Linus Pauling described electronegativity as “the power of an atom in a molecule to attract electrons to itself.” Basically, the electronegativity of an atom is a relative value of that atom’s ability to attract electron density toward itself when it bonds to another atom.
Electronegativity was originally proposed by Linus Carl Pauling. Pauling was born on February 28, 1901, in Lake Oswego, Oregon. Throughout his childhood he excelled academically.
Oxygen is the 2nd most electronegative element. When you examine a periodic table, you will find that (excluding the noble gases) the electronegativity values tend to increase as you go to the right and up. The reverse statement is that the values tend to decrease going down and to the left.
Electronegativity is a measure of the tendency of an atom to attract a bonding pair of electrons. The Pauling scale is the most commonly used. Fluorine (the most electronegative element) is assigned a value of 4.0, and values range down to cesium and francium which are the least electronegative at 0.7.
The most important among the weather resisting primary minerals is quartz. Most of it remains in soils as gravel, sand, and silt, but some may be slowly dissolved under aggressive tropical environments. Most of the minerals of weathering and their newly formed specie come from only two types: 1. Iron and aluminum hydroxides, the iron being amorphous and the aluminum being as in kaolinitic clays flaky, soft, microcrystalline in structure that behaves naturally as an electronegative colloid.
Mineral clays are classified by their chemical and crystallographic characteristics. Clays with equal amounts of silica and alumina belong to the kaolinite group:
They are found to be:
- Physically and chemically relatively inert with low cation exchange (CEC)
- Characteristic as rather poor soils
In sharp contrast California Clays labelled as impure Kaolin since the late 19th century because they exceed the perfect 50/50 ratio of pure kaolinite are now recognized as industrially significant if they are silica rich, i.e. 2 or more Si: 1 Al. Such clay minerals are considerably more active right out of the ground, once their moisture content is released. When these clays are mixed with significant amounts of calcium and magnesium they become among the finest, longest lasting enriched soils on the planet.
Weathered complexes containing metal hydrates of siicon, iron and aluminum such as those found on the Kelsey Ranch, Merced/Mariposa County, and the Sears Clay Deposit of Tulare County, California are perfect, clean precursors to chemical catalysts because naturally they come out of the ground being capable of becoming with little beneficiation cost an unstable mineral gel. They are particularly abundant in the andosol class of soils derived from recently weathered vitreous rocks created by the Sierra Nevada uplift.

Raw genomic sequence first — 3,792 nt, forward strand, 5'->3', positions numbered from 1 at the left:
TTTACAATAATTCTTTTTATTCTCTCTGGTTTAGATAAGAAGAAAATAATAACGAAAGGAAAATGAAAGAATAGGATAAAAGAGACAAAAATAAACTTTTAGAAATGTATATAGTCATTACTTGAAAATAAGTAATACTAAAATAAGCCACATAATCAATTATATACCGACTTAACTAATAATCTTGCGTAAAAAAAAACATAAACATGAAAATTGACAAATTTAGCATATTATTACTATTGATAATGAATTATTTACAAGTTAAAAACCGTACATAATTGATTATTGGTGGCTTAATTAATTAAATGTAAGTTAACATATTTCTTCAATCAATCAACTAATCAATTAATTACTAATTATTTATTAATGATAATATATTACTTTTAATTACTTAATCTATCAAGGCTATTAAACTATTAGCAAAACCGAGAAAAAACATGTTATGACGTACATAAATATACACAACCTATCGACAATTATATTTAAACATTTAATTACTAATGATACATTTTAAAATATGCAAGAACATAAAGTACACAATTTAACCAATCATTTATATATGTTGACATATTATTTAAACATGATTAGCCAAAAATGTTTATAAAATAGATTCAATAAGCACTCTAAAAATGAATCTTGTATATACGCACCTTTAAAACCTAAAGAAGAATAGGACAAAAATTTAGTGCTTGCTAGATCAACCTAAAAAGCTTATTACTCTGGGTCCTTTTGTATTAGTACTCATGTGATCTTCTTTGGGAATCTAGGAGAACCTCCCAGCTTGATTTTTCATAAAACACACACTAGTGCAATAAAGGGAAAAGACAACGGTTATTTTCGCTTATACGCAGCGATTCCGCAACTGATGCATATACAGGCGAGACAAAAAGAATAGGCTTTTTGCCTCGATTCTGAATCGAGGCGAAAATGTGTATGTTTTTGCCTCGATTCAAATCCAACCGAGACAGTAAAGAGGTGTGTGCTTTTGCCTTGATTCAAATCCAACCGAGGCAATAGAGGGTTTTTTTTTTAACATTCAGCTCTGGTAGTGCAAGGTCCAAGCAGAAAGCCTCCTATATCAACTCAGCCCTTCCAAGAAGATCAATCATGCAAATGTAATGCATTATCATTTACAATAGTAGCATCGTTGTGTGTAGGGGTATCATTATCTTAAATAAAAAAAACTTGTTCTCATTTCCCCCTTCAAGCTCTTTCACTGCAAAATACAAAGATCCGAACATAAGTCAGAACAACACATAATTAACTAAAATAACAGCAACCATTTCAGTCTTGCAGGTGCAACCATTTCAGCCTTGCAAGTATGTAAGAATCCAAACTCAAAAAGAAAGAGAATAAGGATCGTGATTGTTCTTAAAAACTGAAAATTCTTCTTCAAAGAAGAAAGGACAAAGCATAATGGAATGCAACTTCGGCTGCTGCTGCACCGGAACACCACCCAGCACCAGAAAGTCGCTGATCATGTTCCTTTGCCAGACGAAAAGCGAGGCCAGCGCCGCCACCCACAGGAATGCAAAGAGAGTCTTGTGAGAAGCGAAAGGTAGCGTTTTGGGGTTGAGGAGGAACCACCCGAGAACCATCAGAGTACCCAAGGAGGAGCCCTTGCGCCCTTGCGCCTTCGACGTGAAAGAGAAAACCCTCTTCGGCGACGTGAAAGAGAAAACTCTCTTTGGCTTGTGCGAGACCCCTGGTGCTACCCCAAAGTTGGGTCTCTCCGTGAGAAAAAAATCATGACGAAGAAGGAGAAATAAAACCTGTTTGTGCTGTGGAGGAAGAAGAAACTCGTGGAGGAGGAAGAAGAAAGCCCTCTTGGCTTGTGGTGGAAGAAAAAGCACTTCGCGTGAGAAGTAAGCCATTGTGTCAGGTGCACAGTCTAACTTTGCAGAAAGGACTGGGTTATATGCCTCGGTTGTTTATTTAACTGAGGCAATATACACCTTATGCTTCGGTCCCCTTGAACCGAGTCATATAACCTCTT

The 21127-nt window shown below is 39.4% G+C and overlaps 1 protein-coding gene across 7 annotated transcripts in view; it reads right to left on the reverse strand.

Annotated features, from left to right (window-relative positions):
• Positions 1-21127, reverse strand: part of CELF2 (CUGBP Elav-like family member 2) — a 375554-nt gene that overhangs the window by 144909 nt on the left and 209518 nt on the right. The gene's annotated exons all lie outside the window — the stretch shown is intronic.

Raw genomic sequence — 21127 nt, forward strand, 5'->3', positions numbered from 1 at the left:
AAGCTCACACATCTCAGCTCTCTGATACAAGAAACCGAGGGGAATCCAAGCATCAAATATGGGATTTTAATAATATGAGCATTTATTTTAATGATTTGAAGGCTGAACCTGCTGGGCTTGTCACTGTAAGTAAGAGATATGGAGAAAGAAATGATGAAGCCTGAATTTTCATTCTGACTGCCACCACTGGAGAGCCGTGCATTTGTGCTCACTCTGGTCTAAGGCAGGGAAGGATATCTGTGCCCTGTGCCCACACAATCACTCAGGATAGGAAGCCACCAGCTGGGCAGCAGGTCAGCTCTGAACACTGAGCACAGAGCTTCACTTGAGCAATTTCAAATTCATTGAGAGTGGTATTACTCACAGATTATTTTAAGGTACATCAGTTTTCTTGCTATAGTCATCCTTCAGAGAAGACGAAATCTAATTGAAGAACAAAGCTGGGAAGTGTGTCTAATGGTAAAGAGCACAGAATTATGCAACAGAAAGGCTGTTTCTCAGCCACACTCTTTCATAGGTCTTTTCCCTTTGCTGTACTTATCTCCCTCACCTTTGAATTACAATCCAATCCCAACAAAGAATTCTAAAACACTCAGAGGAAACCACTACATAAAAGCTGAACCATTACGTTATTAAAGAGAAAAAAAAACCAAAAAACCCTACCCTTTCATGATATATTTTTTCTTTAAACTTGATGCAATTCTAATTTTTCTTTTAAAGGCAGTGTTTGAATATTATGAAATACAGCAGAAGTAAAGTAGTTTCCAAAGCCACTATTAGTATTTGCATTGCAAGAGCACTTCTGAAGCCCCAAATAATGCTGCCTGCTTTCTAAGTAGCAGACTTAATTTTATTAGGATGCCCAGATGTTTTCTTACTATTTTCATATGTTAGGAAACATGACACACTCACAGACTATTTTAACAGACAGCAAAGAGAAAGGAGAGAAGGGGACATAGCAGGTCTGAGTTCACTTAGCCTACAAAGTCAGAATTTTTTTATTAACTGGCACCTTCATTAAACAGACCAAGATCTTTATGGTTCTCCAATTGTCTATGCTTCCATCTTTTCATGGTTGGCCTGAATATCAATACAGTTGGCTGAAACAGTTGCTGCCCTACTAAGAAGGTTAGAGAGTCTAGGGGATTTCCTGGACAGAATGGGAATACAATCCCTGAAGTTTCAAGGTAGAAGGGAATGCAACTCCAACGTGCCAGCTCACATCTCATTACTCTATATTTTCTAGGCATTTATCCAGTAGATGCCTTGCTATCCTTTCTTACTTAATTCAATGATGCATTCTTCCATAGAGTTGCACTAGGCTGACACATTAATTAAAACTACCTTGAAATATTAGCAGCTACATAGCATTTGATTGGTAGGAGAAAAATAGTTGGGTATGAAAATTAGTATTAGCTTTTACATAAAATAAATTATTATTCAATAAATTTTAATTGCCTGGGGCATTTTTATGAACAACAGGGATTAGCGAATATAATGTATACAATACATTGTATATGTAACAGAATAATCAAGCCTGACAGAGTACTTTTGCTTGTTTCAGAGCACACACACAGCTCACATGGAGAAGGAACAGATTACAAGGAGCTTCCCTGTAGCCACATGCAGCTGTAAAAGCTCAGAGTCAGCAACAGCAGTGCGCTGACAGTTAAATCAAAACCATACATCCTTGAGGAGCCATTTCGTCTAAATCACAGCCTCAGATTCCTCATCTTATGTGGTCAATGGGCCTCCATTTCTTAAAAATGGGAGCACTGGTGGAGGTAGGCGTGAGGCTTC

The water regime within the soil mantle is directly dependent upon the climate and local topography (relief), influences rates and amounts of transport and therefore affects the available ions for polymerization into secondary minerals. When the water balance, expressed as rainfall minus potential evapotranspiration is low, the movement of water through the soil mantle is restricted with a consequent decrease in amounts of soluble elements. However, free silica at the nano size level readily recombines with aluminum to form kaolinite. Where there is a large amount of rainfall and over evapotranspiration, a silica deficit develops yielding an alumina rich soil. Where drainage water tends to accumulate, as in low lying areas, the increased concentration of free silica and cations facilitates the formation of montmorillonite.
Most of the rocks found on the Kelsey ranch are in the form of natural classified gravels particularly high in durable silica. There has been natural selection by water, leaving only the most durable, longest lasting, weather resistant specie easily suited for reconfiguring into engineered construction grade aggregates and other less common purposes. 
 During its existence the Ecosciences Panel of the North Atlantic Treaty Organization was constantly concerned with (i) the communication gap between the generators of ecological/environmental infor mation and those who use it and (ii) the narrow interpretation of ‘environmental’ which too frequently was taken as being synonymous with pollution.
Because of this concern, and because the panel recognized that land-use is perhaps the overriding facet of environmental policy it was decided to arrange the Seminar recorded in this volume :- Land and its Uses : Actual and Potential An Environmental Appraisal . The development of this Seminar was chaired by Professor F. T. Last who was enthusiastically supported by B. G. Bell (U.K.), Drs S. Bie (Norway), 0. W. Heal (U.K.), R. Herrmann (Federal Republic of Germany), M.C.B.Hotz (formerly of NATO, Belgium, but now in Canada), L. Munn (Canada) and N. Yassoglou (Greece).
Together, they decided that the participants should include (i) planners/decision makers and (ii) scientists generating ecological/environmental information, in the hope that they would gain a better understanding of each others problems and attitudes and as a result identify how information can be prepared in a more usable form. First released through Springer Science & Business Media, March 8th, 2013, 610 pages.